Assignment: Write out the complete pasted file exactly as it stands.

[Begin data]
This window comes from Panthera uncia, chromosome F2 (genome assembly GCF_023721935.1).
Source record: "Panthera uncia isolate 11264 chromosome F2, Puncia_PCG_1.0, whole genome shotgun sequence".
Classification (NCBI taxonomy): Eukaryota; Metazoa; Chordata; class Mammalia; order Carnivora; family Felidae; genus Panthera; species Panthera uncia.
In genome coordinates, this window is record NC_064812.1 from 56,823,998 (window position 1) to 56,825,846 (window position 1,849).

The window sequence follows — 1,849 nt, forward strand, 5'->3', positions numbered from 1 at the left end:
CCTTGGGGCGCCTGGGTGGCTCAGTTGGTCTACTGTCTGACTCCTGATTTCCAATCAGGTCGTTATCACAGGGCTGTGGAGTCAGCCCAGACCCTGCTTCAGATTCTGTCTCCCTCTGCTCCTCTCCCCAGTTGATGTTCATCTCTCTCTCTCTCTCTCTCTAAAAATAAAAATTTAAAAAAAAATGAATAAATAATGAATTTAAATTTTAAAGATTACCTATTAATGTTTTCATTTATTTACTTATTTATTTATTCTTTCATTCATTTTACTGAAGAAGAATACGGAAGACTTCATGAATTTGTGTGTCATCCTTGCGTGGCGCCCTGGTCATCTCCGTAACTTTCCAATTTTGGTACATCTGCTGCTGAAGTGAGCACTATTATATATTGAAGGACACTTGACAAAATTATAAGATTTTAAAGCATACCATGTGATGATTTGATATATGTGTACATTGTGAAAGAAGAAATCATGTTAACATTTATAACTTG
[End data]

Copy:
This window comes from Panthera uncia, chromosome F2 (genome assembly GCF_023721935.1).
Source record: "Panthera uncia isolate 11264 chromosome F2, Puncia_PCG_1.0, whole genome shotgun sequence".
Classification (NCBI taxonomy): Eukaryota; Metazoa; Chordata; class Mammalia; order Carnivora; family Felidae; genus Panthera; species Panthera uncia.
In genome coordinates, this window is record NC_064812.1 from 56,823,998 (window position 1) to 56,825,846 (window position 1,849).

The window sequence follows — 1,849 nt, forward strand, 5'->3', positions numbered from 1 at the left end:
CCTTGGGGCGCCTGGGTGGCTCAGTTGGTCTACTGTCTGACTCCTGATTTCCAATCAGGTCGTTATCACAGGGCTGTGGAGTCAGCCCAGACCCTGCTTCAGATTCTGTCTCCCTCTGCTCCTCTCCCCAGTTGATGTTCATCTCTCTCTCTCTCTCTCTCTAAAAATAAAAATTTAAAAAAAAATGAATAAATAATGAATTTAAATTTTAAAGATTACCTATTAATGTTTTCATTTATTTACTTATTTATTTATTCTTTCATTCATTTTACTGAAGAAGAATACGGAAGACTTCATGAATTTGTGTGTCATCCTTGCGTGGCGCCCTGGTCATCTCCGTAACTTTCCAATTTTGGTACATCTGCTGCTGAAGTGAGCACTATTATATATTGAAGGACACTTGACAAAATTATAAGATTTTAAAGCATACCATGTGATGATTTGATATATGTGTACATTGTGAAAGAAGAAATCATGTTAACATTTATAACTTG